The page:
Next Article in Journal
Chondracanthus teedei var. lusitanicus: The Nutraceutical Potential of an Unexploited Marine Resource
Previous Article in Journal
3-D Culture of Marine Sponge Cells for Production of Bioactive Compounds
Previous Article in Special Issue
Guidance Level for Brevetoxins in French Shellfish
Article

Changing Trends in Paralytic Shellfish Poisonings Reflect Increasing Sea Surface Temperatures and Practices of Indigenous and Recreational Harvesters in British Columbia, Canada

Environmental Health Services, British Columbia Centre for Disease Control, 655 West 12th Avenue, Vancouver, BC V5Z 4R4, Canada
*
Author to whom correspondence should be addressed.
Academic Editor: Jordi Molgó
Mar. Drugs 2021, 19(10), 568; https://doi.org/10.3390/md19100568
Received: 25 August 2021 / Revised: 6 October 2021 / Accepted: 8 October 2021 / Published: 14 October 2021
(This article belongs to the Special Issue Marine Biotoxins)
Paralytic shellfish poisoning (PSP) occurs when shellfish contaminated with saxitoxin or equivalent paralytic shellfish toxins (PSTs) are ingested. In British Columbia, Canada, documented poisonings are increasing in frequency based on 62 investigations identified from 1941–2020. Two PSP investigations were reported between 1941 and 1960 compared to 31 since 2001 (p < 0.0001) coincident with rising global temperatures (r2 = 0.76, p < 0.006). The majority of PSP investigations (71%) and cases (69%) were linked to self-harvested shellfish. Far more investigations involved harvests by indigenous communities (24%) than by commercial and recreational groups. Single-case-exposure investigations increased by more than 3.5 times in the decade 2011–2020 compared to previous periods. Clams (47%); mussels (26%); oysters (14%); scallops (6%); and, in more recent years, crabs (4%) were linked to illnesses. To guide understanding of self-harvesting consumption risks, we recommend collecting data to determine when PST-producing algae are present in high concentrations, improving the quality of data in online shellfish harvest maps to include dates of last testing; biotoxin testing results; and a description of bivalve species tested. Over reliance on toxin results in biomonitored species may not address actual consumption risks for unmonitored species harvested from the same area. We further recommend introducing phytoplankton monitoring in remote indigenous communities where self-harvesting is common and toxin testing is unavailable, as well as continuing participatory education about biotoxin risks in seafoods. View Full-Text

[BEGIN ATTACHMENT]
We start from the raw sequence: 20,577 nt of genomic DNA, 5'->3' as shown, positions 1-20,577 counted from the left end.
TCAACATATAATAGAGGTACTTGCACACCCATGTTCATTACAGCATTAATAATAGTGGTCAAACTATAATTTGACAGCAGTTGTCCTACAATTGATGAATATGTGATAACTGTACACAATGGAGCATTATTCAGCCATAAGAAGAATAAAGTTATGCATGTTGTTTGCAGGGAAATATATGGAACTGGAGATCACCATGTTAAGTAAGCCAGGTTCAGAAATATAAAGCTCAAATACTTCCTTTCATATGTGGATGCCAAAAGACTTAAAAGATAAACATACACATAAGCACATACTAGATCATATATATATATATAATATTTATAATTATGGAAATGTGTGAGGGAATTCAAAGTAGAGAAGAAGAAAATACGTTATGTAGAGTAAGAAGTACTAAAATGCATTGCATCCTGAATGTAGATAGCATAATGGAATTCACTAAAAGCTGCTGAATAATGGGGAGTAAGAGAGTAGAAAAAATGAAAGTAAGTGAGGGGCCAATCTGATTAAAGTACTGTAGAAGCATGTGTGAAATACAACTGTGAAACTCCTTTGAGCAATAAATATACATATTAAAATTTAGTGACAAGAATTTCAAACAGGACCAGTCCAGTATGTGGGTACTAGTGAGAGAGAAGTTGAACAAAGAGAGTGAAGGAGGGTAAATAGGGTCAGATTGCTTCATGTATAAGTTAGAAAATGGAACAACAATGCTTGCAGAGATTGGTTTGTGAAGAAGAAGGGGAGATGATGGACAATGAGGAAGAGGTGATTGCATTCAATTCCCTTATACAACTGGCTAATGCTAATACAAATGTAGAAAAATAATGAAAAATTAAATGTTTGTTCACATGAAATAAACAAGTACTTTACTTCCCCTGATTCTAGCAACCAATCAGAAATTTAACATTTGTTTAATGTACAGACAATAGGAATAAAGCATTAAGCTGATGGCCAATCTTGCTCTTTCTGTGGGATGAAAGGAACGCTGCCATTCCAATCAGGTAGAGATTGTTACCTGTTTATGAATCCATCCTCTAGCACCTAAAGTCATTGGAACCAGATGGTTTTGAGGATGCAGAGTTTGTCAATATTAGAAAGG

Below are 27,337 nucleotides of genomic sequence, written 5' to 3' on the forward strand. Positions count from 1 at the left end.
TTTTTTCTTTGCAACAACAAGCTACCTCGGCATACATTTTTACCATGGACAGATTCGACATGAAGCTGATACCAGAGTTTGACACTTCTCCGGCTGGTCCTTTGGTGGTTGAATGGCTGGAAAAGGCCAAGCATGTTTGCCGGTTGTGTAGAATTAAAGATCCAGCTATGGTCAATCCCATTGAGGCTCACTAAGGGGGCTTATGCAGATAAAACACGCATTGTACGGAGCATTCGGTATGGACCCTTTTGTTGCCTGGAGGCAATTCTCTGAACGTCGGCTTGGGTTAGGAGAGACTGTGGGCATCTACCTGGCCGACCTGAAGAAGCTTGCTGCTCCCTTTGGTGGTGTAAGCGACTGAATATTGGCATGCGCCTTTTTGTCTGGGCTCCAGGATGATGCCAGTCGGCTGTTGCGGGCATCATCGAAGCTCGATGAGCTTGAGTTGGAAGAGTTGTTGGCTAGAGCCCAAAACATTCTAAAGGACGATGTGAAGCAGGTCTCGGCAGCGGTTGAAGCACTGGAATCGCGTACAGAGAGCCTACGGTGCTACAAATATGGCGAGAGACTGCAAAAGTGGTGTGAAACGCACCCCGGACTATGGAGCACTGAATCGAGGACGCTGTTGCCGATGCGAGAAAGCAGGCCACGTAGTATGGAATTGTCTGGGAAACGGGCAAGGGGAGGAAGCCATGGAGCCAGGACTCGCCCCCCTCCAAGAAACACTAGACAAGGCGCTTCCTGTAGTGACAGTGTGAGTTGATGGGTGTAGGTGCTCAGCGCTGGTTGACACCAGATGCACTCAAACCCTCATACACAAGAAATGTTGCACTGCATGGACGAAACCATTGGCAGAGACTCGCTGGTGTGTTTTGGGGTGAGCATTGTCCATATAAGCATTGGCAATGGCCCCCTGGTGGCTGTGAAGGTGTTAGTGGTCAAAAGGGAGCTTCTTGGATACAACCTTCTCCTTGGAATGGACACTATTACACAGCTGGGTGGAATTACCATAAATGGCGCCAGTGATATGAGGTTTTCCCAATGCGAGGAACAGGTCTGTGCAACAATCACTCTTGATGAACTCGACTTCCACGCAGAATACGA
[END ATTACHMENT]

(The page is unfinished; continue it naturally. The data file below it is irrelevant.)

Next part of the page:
Keywords: climate change; harmful algal blooms; indigenous; marine toxins; paralytic shellfish poisoning; saxitoxin; bivalves; public health climate change; harmful algal blooms; indigenous; marine toxins; paralytic shellfish poisoning; saxitoxin; bivalves; public health
Show Figures

Graphical abstract

MDPI and ACS Style

McIntyre, L.; Miller, A.; Kosatsky, T. Changing Trends in Paralytic Shellfish Poisonings Reflect Increasing Sea Surface Temperatures and Practices of Indigenous and Recreational Harvesters in British Columbia, Canada. Mar. Drugs 2021, 19, 568. https://doi.org/10.3390/md19100568

AMA Style

McIntyre L, Miller A, Kosatsky T. Changing Trends in Paralytic Shellfish Poisonings Reflect Increasing Sea Surface Temperatures and Practices of Indigenous and Recreational Harvesters in British Columbia, Canada. Marine Drugs. 2021; 19(10):568. https://doi.org/10.3390/md19100568

Chicago/Turabian Style

McIntyre, Lorraine, Aroha Miller, and Tom Kosatsky. 2021. "Changing Trends in Paralytic Shellfish Poisonings Reflect Increasing Sea Surface Temperatures and Practices of Indigenous and Recreational Harvesters in British Columbia, Canada" Marine Drugs 19, no. 10: 568. https://doi.org/10.3390/md19100568

Find Other Styles
Note that from the first issue of 2016, MDPI journals use article numbers instead of page numbers. See further details here.

Article Access Map by Country/Region

1
Back to TopTop